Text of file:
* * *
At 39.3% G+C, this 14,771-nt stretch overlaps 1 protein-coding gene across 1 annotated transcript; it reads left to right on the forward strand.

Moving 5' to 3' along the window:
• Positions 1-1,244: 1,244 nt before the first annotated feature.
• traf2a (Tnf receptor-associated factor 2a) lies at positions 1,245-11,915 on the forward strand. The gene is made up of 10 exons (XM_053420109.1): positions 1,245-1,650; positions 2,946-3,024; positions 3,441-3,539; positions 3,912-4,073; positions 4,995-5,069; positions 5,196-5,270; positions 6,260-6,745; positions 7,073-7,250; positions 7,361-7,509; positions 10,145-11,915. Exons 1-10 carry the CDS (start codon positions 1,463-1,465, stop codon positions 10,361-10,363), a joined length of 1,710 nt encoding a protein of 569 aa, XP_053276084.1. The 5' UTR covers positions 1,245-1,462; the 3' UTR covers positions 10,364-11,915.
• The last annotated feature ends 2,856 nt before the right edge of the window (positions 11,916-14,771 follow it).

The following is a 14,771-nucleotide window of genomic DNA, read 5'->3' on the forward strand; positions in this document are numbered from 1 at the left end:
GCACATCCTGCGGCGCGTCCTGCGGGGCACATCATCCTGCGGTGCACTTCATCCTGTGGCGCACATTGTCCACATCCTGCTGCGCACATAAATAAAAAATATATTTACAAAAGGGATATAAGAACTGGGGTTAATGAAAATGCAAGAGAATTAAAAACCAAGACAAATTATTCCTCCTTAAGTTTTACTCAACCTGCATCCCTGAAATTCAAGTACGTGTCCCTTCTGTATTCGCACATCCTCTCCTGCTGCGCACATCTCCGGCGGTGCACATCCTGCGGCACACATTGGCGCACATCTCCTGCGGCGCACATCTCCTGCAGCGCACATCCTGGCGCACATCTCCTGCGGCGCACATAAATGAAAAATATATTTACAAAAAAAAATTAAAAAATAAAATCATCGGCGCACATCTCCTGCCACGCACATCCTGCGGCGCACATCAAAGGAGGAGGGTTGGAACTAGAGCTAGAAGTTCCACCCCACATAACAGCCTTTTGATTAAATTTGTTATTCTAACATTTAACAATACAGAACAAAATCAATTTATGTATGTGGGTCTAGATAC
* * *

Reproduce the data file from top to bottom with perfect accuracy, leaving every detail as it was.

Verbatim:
At 39.3% G+C, this 14,771-nt stretch overlaps 1 protein-coding gene across 1 annotated transcript; it reads left to right on the forward strand.

Moving 5' to 3' along the window:
• Positions 1-1,244: 1,244 nt before the first annotated feature.
• traf2a (Tnf receptor-associated factor 2a) lies at positions 1,245-11,915 on the forward strand. The gene is made up of 10 exons (XM_053420109.1): positions 1,245-1,650; positions 2,946-3,024; positions 3,441-3,539; positions 3,912-4,073; positions 4,995-5,069; positions 5,196-5,270; positions 6,260-6,745; positions 7,073-7,250; positions 7,361-7,509; positions 10,145-11,915. Exons 1-10 carry the CDS (start codon positions 1,463-1,465, stop codon positions 10,361-10,363), a joined length of 1,710 nt encoding a protein of 569 aa, XP_053276084.1. The 5' UTR covers positions 1,245-1,462; the 3' UTR covers positions 10,364-11,915.
• The last annotated feature ends 2,856 nt before the right edge of the window (positions 11,916-14,771 follow it).

The following is a 14,771-nucleotide window of genomic DNA, read 5'->3' on the forward strand; positions in this document are numbered from 1 at the left end:
GCACATCCTGCGGCGCGTCCTGCGGGGCACATCATCCTGCGGTGCACTTCATCCTGTGGCGCACATTGTCCACATCCTGCTGCGCACATAAATAAAAAATATATTTACAAAAGGGATATAAGAACTGGGGTTAATGAAAATGCAAGAGAATTAAAAACCAAGACAAATTATTCCTCCTTAAGTTTTACTCAACCTGCATCCCTGAAATTCAAGTACGTGTCCCTTCTGTATTCGCACATCCTCTCCTGCTGCGCACATCTCCGGCGGTGCACATCCTGCGGCACACATTGGCGCACATCTCCTGCGGCGCACATCTCCTGCAGCGCACATCCTGGCGCACATCTCCTGCGGCGCACATAAATGAAAAATATATTTACAAAAAAAAATTAAAAAATAAAATCATCGGCGCACATCTCCTGCCACGCACATCCTGCGGCGCACATCAAAGGAGGAGGGTTGGAACTAGAGCTAGAAGTTCCACCCCACATAACAGCCTTTTGATTAAATTTGTTATTCTAACATTTAACAATACAGAACAAAATCAATTTATGTATGTGGGTCTAGATAC